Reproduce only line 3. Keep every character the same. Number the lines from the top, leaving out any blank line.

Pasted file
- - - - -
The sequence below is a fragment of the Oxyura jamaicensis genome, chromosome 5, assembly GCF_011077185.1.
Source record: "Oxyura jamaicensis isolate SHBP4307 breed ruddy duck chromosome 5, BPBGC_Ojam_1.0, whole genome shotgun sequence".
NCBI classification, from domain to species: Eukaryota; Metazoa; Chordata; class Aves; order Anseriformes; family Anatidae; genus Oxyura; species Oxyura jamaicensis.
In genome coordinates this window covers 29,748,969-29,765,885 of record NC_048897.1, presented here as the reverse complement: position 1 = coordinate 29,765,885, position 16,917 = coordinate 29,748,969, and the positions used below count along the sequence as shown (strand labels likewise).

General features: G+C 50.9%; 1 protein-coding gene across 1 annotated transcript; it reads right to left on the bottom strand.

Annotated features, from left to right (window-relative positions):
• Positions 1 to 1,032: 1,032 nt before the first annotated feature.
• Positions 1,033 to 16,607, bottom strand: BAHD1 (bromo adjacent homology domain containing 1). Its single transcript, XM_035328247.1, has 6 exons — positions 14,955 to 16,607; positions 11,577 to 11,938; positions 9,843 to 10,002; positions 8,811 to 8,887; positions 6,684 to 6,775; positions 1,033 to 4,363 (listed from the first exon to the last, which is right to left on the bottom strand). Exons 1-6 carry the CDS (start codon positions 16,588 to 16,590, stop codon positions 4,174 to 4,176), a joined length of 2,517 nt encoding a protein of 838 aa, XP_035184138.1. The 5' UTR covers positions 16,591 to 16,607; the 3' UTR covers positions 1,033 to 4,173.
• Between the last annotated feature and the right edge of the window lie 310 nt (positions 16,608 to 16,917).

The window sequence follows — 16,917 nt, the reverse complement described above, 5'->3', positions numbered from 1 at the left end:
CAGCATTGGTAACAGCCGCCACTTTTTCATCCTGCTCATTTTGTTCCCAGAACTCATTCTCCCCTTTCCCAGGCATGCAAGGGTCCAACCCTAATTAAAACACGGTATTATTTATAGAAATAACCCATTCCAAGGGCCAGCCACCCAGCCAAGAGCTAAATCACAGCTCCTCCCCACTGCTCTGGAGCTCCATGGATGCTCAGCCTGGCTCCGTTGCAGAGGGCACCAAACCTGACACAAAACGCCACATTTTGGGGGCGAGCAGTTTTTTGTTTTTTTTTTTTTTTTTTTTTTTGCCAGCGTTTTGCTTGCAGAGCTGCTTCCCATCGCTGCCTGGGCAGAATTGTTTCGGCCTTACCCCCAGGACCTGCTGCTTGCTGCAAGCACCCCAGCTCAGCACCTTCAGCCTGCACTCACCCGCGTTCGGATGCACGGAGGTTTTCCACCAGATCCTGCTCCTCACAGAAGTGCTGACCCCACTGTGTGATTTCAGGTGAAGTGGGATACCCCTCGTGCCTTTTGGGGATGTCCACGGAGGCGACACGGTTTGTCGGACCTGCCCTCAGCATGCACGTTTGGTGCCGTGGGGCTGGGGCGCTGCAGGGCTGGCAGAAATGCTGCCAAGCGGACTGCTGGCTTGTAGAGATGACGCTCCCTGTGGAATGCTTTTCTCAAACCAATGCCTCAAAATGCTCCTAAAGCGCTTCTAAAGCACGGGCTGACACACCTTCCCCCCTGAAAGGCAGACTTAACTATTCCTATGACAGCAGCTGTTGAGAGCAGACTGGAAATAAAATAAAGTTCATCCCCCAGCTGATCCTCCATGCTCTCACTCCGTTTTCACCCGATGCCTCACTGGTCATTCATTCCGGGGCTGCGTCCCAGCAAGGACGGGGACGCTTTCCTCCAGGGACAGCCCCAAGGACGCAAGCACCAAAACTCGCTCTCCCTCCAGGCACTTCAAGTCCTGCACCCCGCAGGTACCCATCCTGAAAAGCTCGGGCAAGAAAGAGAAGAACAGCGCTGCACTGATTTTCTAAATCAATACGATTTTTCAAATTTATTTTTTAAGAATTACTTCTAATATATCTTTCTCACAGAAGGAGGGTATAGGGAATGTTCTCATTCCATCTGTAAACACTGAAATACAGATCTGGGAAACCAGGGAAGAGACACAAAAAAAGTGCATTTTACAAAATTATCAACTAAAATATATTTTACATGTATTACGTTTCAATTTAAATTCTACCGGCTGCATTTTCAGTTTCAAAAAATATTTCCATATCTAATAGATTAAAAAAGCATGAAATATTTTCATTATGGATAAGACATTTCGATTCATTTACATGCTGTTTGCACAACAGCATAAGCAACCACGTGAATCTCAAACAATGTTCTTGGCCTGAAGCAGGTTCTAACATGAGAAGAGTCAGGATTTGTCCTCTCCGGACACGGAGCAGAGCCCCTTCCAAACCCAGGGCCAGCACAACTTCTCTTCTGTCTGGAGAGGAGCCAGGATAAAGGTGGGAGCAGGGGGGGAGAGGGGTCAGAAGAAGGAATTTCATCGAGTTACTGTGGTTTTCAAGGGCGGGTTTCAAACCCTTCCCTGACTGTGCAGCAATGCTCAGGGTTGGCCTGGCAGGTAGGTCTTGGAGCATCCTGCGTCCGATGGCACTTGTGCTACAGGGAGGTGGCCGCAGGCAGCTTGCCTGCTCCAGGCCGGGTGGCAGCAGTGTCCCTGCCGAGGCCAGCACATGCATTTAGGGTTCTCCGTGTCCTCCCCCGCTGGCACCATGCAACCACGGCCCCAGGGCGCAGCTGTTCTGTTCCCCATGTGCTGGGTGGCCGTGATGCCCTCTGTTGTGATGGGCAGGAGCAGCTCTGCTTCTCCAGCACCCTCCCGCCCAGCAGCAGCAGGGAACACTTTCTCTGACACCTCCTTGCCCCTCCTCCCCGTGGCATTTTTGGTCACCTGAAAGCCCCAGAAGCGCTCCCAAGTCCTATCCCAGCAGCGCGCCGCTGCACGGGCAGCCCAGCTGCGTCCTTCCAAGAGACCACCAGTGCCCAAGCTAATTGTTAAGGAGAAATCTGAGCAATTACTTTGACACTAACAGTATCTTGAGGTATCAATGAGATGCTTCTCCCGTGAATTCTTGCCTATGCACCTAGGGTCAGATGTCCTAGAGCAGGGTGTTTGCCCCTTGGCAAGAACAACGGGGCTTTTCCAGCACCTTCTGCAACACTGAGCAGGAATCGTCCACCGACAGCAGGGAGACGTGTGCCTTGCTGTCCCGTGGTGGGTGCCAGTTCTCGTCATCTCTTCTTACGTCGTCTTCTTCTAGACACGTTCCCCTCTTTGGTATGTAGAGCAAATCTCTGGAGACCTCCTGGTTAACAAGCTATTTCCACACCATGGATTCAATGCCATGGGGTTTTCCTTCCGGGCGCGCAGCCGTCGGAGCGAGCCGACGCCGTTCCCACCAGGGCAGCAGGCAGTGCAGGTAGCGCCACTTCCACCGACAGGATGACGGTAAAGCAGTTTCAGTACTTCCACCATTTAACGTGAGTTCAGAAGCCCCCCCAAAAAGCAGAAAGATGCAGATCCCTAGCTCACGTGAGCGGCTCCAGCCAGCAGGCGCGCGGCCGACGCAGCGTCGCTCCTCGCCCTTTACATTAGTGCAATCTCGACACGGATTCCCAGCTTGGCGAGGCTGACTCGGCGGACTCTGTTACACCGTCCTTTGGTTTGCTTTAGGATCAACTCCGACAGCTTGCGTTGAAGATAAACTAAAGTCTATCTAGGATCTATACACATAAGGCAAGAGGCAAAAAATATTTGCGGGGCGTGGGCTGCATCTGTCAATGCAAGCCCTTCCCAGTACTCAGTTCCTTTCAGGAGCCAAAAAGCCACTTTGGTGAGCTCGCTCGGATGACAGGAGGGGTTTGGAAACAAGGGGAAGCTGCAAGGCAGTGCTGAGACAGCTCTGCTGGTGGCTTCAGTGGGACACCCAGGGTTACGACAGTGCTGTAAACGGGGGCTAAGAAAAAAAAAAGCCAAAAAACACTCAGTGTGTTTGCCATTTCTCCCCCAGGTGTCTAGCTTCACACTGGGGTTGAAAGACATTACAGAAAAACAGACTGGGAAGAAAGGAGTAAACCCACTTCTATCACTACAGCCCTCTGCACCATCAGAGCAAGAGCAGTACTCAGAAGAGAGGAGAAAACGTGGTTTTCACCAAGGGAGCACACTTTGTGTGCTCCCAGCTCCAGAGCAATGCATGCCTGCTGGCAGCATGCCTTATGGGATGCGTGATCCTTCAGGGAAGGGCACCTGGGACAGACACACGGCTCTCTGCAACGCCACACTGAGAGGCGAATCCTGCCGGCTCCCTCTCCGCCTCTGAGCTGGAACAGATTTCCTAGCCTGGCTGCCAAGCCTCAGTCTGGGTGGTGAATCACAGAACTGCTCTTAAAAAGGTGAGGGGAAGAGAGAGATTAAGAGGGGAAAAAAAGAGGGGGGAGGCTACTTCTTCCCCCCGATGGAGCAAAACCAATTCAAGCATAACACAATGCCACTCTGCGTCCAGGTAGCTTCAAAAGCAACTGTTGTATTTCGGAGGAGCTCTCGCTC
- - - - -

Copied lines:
NCBI classification, from domain to species: Eukaryota; Metazoa; Chordata; class Aves; order Anseriformes; family Anatidae; genus Oxyura; species Oxyura jamaicensis.